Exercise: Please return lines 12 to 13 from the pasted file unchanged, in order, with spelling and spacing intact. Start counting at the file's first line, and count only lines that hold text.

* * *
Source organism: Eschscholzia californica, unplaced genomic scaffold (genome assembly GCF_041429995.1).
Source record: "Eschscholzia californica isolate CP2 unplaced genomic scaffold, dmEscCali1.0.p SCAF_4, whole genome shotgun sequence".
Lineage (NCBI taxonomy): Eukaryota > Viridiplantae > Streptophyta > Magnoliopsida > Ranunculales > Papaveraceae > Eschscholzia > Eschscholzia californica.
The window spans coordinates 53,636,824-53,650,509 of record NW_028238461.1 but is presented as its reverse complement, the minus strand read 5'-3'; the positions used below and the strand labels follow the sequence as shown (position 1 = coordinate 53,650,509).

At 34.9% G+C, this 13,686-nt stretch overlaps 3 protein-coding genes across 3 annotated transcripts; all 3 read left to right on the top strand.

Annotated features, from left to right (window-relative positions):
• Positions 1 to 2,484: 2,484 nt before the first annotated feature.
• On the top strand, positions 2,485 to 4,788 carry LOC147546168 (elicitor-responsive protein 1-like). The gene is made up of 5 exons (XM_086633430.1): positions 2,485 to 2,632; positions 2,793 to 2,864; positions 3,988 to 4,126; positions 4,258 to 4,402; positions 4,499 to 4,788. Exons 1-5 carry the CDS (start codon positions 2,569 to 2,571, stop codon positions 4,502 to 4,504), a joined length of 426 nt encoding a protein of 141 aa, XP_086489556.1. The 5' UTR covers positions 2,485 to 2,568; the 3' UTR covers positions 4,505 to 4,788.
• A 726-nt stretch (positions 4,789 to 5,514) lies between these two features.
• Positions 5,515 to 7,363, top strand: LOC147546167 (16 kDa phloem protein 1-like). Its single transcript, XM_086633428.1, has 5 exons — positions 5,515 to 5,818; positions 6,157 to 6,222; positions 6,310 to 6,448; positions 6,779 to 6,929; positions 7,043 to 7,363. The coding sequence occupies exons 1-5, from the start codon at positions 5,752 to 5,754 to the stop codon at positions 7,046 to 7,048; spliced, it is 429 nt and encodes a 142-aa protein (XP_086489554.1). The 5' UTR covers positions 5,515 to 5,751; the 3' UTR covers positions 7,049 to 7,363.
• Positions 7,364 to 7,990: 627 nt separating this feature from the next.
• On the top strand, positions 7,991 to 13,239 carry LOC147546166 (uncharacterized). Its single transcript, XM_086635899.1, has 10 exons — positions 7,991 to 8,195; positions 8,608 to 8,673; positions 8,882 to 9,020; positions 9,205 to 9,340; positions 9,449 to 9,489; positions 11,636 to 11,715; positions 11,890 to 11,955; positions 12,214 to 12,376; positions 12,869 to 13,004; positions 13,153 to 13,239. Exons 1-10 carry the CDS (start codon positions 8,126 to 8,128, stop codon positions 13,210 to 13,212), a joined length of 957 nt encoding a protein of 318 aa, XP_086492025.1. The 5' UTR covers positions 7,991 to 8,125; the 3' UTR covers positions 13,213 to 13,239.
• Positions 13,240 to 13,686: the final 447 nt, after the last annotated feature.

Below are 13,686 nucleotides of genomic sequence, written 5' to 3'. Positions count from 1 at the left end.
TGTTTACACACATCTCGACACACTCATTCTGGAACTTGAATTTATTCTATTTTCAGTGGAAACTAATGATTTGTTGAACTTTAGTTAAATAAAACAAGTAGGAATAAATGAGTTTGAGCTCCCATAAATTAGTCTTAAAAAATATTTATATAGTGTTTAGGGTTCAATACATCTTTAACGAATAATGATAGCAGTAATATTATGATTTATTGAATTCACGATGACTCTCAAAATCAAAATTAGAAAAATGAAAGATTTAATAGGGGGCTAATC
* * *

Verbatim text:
• On the top strand, positions 7,991 to 13,239 carry LOC147546166 (uncharacterized). Its single transcript, XM_086635899.1, has 10 exons — positions 7,991 to 8,195; positions 8,608 to 8,673; positions 8,882 to 9,020; positions 9,205 to 9,340; positions 9,449 to 9,489; positions 11,636 to 11,715; positions 11,890 to 11,955; positions 12,214 to 12,376; positions 12,869 to 13,004; positions 13,153 to 13,239. Exons 1-10 carry the CDS (start codon positions 8,126 to 8,128, stop codon positions 13,210 to 13,212), a joined length of 957 nt encoding a protein of 318 aa, XP_086492025.1. The 5' UTR covers positions 7,991 to 8,125; the 3' UTR covers positions 13,213 to 13,239.
• Positions 13,240 to 13,686: the final 447 nt, after the last annotated feature.